Valerie Sullivan Fuchs (valeriefuchs.com) is an artist who works with film, video, video installation, sound, and sculpture to encounter the industrial and electric forms, which mediate our direct relationship with nature, the land and each other. Her work has been shown at “Transparencies and Trans-formations in Contemporary American Art,” U.S. Embassy, Stockholm, Sweden (2010-11); New Albany Public Art Project: Bicentennial Series, New Albany, Indiana (2010-11); Contemporary Arts Forum, Santa Barbara, California (2007); Non Grata Film and Video Festival, Pärnu, Estonia (2006); Galerie Eugene Lendl, Graz, Austria (2005); BELEF Art Festival, Belgrade, Serbia; and “Presence,” Speed Art Museum, Louisville, Kentucky (2005). She has received grants from the Sony Corporation, the Kentucky Arts Council (Al Smith Individual Artist Fellowship), and the Kentucky Foundation for Women. Sullivan Fuchs’ work has been reviewed in Art Papers, Dialogue, American Theatre, the Louisville Courier-Journal, the Louisville Eccentric Observer, and MIT’s electronic journal Leonardo. Beauty Unlimited, 2012 an anthology published in 2012, included a review by Fuchs. She has published articles in Pitch Magazine and the Louisville Eccentric Observer. Fuchs is a full-time Lecturer with the Fine Art College’s School of Art & Visual Studies, at the University of Kentucky.
boys don’t cry from Valerie Fuchs on Vimeo.
boys don’t cry, 2008, 3:23; is a collaboration between artist Valerie Sullivan Fuchs, choreographer David Ingram, and musician Ben Sollee. David Ingram who has collaborated with Valerie Sullivan Fuchs on several projects including work with the Ft. Wayne Ballet in Ft. Wayne, IN and the Louisville Ballet dancers in Empujon. Ben Sollee and Valerie Sullivan Fuchs have collaborated on other works, ‘Western|Western’, 2008, and ‘I Need’ which premiered at the Speed Art Museum in 2009. Special thanks to William Morrow, director of the 21c Museum, for introducing David Ingram, Ben Sollee and myself and for encouraging our collaboration. Collection Laura Lee Brown & Steve Wilson.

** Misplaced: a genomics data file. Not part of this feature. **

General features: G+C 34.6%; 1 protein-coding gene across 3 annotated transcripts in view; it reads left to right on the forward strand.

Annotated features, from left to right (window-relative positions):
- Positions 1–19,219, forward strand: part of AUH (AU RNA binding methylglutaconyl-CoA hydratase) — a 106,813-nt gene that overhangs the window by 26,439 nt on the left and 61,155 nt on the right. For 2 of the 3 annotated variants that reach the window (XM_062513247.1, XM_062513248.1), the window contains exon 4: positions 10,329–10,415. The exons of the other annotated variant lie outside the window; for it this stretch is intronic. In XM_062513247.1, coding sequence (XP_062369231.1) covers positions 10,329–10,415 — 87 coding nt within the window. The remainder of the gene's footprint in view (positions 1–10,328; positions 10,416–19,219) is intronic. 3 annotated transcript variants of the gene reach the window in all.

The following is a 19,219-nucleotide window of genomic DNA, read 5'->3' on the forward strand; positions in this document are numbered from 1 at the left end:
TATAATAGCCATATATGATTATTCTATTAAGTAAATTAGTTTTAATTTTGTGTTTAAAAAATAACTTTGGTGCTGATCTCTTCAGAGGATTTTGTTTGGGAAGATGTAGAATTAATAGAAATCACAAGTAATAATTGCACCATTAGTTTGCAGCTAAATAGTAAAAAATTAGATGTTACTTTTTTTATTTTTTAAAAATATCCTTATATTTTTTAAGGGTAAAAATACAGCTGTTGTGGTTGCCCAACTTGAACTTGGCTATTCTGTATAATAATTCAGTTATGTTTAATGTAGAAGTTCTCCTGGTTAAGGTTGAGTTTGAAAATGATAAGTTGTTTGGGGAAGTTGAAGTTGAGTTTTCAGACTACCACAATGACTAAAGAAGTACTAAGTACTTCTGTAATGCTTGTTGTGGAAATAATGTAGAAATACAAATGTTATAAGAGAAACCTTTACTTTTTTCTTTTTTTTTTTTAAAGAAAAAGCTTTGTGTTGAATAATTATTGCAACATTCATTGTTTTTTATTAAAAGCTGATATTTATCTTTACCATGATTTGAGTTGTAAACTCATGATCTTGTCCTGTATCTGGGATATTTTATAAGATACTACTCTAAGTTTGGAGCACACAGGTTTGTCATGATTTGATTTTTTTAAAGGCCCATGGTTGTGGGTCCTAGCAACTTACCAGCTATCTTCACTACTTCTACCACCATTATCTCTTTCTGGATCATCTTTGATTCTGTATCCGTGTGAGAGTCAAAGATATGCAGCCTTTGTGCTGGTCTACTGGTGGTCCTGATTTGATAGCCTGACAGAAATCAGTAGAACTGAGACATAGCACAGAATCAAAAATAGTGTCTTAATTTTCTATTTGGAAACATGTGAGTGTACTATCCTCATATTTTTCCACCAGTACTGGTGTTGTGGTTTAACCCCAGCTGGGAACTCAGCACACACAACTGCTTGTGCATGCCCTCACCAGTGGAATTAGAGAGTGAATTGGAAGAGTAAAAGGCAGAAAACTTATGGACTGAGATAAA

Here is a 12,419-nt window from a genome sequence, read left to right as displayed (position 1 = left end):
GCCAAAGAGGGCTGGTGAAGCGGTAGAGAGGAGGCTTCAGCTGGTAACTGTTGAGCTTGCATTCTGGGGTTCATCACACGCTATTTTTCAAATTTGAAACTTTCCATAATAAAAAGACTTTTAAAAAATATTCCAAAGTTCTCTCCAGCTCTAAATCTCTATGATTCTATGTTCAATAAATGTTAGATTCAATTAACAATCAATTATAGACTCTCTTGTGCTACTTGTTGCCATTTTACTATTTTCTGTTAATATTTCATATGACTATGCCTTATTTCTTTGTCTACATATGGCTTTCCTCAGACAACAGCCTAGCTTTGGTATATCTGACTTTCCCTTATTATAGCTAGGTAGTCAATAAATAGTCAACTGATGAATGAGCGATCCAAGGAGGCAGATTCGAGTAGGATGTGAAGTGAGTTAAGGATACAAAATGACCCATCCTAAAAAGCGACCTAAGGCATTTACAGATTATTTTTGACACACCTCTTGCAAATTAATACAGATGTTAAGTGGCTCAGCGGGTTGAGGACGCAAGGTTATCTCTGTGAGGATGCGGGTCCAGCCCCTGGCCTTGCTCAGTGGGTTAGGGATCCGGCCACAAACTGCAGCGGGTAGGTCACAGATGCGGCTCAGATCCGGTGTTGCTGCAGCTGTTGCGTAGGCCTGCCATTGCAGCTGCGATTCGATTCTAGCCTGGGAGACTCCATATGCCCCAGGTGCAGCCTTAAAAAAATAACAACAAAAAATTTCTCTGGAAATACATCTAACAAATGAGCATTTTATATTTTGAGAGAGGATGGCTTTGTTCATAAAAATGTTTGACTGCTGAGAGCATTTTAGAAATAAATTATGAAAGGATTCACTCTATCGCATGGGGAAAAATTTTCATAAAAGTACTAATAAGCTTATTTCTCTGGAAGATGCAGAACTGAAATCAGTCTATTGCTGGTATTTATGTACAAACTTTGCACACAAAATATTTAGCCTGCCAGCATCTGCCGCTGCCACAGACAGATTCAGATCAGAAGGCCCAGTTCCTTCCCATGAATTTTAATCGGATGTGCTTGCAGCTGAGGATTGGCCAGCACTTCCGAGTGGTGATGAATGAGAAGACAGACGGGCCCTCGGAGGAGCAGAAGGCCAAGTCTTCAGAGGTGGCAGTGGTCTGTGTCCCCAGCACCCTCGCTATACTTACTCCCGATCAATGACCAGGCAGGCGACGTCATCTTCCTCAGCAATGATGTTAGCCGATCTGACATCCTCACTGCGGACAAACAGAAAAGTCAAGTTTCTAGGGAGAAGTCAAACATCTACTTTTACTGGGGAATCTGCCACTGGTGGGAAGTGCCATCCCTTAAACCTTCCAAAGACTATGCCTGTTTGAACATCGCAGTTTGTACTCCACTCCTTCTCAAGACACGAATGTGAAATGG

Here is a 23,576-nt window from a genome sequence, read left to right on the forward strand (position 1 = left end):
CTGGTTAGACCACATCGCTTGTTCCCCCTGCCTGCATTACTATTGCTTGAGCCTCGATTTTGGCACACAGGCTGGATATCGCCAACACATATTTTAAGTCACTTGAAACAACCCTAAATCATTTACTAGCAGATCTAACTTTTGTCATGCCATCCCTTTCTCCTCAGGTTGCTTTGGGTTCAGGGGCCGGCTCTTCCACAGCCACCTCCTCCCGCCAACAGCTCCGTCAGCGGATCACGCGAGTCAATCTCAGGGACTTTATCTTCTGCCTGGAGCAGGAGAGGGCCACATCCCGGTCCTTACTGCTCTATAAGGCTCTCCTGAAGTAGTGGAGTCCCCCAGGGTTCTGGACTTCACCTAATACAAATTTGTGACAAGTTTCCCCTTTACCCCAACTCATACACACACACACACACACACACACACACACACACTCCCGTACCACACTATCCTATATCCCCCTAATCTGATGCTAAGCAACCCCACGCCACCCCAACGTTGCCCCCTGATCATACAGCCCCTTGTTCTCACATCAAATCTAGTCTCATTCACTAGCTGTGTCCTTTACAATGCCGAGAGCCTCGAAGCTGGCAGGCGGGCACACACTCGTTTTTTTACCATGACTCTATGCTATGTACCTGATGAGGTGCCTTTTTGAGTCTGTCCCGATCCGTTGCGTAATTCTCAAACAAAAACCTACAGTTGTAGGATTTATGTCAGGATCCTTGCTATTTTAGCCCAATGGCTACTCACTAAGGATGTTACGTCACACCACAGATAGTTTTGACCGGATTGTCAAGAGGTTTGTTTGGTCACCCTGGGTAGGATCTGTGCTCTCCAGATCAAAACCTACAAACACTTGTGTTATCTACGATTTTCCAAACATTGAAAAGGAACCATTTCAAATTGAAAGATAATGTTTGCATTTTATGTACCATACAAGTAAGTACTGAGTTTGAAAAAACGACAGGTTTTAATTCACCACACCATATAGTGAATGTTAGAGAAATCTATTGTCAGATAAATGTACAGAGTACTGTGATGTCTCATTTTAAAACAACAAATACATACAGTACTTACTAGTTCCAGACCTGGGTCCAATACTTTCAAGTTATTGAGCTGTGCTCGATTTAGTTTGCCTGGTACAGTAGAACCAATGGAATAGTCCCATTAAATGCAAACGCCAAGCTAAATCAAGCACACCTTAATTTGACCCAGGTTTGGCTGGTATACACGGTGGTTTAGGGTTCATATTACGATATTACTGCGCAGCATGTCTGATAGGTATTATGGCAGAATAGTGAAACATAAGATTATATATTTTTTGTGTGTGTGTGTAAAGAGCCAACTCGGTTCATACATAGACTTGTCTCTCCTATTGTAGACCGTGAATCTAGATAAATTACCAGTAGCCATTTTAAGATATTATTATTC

Western|Western! from Valerie Fuchs on Vimeo.
Western|Western, 2008,8:06; is collaboration with Ben Sollee where I asked him to play his cello with a rifle.
This piece was inspired while I was thinking about Western culture, and this question, ‘How can it be that such beautiful cultural artifacts like the cello, violin, and such destructive ones like guns, exist in the same culture?”
So I invited Ben Sollee, whom I had met through William Morrow, the then the director of the 21c Museum, to meet me at a recording studio and play his cello, with my husband’s 22 rifle. Luckily he agreed, and even though the rifle Ben bowed was 5.5lbs, he managed to play for over an hour creating amazing improvised sounds despite the weight and awkwardness of the rifle.
Collection of Brook Smith.
a horizontal line makes a stable image, 2007, Valerie Sullivan Fuchs from Valerie Fuchs on Vimeo.
a horizontal line makes a stable image, 66 seconds, 2007
After my grandfather died, I inherited 70 years of family 8mm films. While viewing them, I realized I developed new memories of my mother’s childhood without my being there, or her being present to contextualize them. I began to work with these films, in part, to understand the passing of time but also to visualize the energy or the shape of it within my family’s recorded history.
In a horizontal line makes a stable image, I digitized and edited these family 8 mm films into clips of my mother, then I layered these clips into 42 overlapping layers so I could visualize the arc and energy of her life in 66 seconds. This memorial to my mother includes the sound of the last 66 seconds of a piano piece she played often at my request. Each note is edited into an arc where the first note would play forward and then would repeat in reverse. The destabilization and destruction of the shape of a family after the death of a loved one happens over time and continually reforms like the memories of them.
This was a part of “Finding Family”; curated by Karen Gillenwater, 21c Museum, Louisville, KY & Mount Sterling, KY’s Gateway Regional Art Center